Monday 7 June 2004

By Amy Taylor, Shirley Kumar, Clare Jerrom and Alex

Attacks on paediatricians ‘put children at

Some paediatricians are afraid to suggest that a child has
been abused due to a fear of harassment by some groups representing
parents, child protection campaigners have claimed.

Leading figures in child protection are concerned children would be
put at risk if paediatricians are discouraged from reporting abuse.
They made the comments as paediatrician David Southall appears
before the General Medical Council today charged with serious
professional misconduct.

The allegation relates to a statement he made about Stephen Clarke,
the husband of Sally Clarke, who had her conviction for killing her
babies quashed. He is alleged to have phoned police telling them
that Stephen Clarke had harmed his children after seeing him on a

Source: The Guardian, Monday, June 7, page 10

Mentor scheme helps troubled children

A new pilot scheme aimed at providing mentors for potential
troublemakers is to be rolled out nationwide.

Mentors and Peers (MAP), run by Community Service Volunteers,
relies on volunteers to visit vulnerable children every week. The
volunteers will talk through the children’s problems and
schoolwork and encourage talents.

Source: The Independent, Monday, June 7, page 2

NHS prepares for heat wave

NHS hospitals are preparing emergency plans to cope with the
summer heat wave.

In August last year, mortality rates leapt 17 per cent per cent as
thousands of mainly elderly people died from heat related
conditions. Hospitals and family doctors are to be placed on alert
by the Met office as soon as temperatures are forecast to hit 32C
for two or more days.

Source: The Independent, Sunday, June 6, Page 12

Prison launches investigation into seventh suicide

The Prison Service is launching an urgent investigation
into the death of a female prisoner at HMP Buckley Hall, Rochdale,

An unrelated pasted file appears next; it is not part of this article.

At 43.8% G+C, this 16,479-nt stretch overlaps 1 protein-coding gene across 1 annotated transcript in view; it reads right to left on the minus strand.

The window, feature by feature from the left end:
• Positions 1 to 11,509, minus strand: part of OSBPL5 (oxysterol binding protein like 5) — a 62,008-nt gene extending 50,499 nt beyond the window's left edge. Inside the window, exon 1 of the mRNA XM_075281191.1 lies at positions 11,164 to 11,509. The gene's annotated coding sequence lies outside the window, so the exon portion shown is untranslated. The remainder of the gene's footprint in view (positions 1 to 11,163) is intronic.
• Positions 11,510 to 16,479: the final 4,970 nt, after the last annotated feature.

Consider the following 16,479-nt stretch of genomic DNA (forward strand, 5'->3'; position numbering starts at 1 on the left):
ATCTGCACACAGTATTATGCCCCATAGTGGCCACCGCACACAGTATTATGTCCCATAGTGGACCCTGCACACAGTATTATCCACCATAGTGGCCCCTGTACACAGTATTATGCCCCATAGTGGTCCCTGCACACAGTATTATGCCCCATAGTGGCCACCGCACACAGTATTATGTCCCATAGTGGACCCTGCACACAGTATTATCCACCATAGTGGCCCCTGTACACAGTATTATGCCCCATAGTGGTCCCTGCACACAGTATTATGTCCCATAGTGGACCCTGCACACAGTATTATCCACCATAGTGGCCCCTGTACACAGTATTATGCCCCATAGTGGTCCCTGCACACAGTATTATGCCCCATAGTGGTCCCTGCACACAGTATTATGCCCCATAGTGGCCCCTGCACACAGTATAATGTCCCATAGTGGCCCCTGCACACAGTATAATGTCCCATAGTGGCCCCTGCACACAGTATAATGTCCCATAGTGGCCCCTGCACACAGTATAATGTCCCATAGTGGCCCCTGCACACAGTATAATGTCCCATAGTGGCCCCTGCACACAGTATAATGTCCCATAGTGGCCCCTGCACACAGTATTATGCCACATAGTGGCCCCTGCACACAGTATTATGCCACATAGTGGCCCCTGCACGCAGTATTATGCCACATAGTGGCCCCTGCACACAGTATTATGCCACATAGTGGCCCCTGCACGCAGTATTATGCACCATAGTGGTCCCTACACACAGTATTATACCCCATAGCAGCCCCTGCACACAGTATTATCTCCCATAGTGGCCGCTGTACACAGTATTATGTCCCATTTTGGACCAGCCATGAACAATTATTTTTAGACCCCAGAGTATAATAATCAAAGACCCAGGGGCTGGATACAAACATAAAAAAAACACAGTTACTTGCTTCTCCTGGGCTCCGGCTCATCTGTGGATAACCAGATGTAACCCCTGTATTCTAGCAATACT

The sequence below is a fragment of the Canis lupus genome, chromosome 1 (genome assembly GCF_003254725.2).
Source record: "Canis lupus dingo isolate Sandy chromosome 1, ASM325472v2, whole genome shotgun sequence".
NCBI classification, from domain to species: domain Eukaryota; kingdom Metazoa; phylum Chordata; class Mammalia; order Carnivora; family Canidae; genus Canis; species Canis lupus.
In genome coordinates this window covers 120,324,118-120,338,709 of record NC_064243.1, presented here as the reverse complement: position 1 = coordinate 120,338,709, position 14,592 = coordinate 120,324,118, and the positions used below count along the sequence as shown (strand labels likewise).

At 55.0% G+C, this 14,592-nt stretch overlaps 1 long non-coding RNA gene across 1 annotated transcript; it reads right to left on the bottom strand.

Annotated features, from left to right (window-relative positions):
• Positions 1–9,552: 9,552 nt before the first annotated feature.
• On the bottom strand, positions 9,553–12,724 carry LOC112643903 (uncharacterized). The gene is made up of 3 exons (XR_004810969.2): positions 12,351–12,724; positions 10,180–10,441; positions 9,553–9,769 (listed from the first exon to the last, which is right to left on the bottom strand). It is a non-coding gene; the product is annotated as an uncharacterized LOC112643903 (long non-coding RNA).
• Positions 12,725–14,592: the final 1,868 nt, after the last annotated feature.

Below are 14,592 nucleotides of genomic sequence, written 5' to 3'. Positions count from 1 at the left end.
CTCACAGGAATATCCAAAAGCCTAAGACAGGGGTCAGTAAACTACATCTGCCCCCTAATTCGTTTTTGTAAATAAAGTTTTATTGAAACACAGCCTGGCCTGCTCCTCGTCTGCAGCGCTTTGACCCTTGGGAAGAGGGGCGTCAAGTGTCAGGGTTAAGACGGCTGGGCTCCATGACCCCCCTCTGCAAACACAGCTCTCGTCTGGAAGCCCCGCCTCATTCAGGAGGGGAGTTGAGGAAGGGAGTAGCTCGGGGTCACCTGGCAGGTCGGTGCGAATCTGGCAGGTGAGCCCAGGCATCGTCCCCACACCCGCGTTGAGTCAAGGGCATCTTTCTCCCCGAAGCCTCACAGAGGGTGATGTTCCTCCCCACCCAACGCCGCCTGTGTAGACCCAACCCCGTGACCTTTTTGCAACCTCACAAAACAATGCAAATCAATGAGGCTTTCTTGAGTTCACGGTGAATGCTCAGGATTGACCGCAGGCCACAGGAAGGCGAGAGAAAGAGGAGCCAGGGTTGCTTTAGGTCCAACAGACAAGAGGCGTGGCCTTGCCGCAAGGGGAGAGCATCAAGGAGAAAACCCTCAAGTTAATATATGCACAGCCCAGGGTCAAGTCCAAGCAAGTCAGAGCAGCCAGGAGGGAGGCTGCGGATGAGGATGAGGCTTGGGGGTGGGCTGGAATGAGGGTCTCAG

Greater Manchester.

Mother of two Rebecca Smith was not put on suicide watch despite a
history of mental illness.
This is the seventh death in similar circumstances in two months to
hit Britain’s jails.

Source: The Independent, Sunday, June 6, Page 12 

Council workers offered 8.9 per cent rise

Council workers unions are due to consult their members
over whether to accept a pay deal worth 8.9 per cent over three

Unison, the Transport and General Workers and the GMB will be
contacting about 1.3 million council workers.

Source: The Sunday Telegraph, Sunday, June 6, page 11

BT puts block on child porn sites

British Telecom has blocked access to all illegal child
pornography websites in a move will lead to the first mass
censorship of the web in Western democracy.

BT has taken the decision after pressure from children’s
charities. The project has been developed in consultation with the
Home Office.

Source: The Observer, Sunday, June 6, page 8

Domestic Violence victim commits suicide

A mother jumped to her death with her child in her arms believing
her abusive former boyfriend was going to kidnap her three-year old
daughter, an inquest heard.

The girl suffered broken bones in the fall from the seventh balcony
and is recovering with her grandmother, Janet Howard.

Coroner Roger Sykes recorded a verdict of suicide and said it was
related to the mother’s continuing fear for her physical

The mother shared the same name as Maxine Carr, the former
girlfriend of Soham murderer Ian Huntley.

Source: The Telegraph, Saturday, June 5, page 10

Scottish newspapers

Alcohol kills record number in Scotland

A record number of Scots are drinking themselves to death,
according to new statistics.

Despite government campaigns to target binge drinkers, 1,957 people
died from excessive drinking in 2002 representing a 40 per cent
rise in five years.

The figures show that children as young as seven years old are
being hospitalised after drinking alcohol. Record numbers of women
are also drinking the selves to an early grave.

Source: Evening News, Saturday 5 June

Social workers set for award ahead of split

Edinburgh Council’s social work department is set to be
awarded the Investors in People status just months before it is to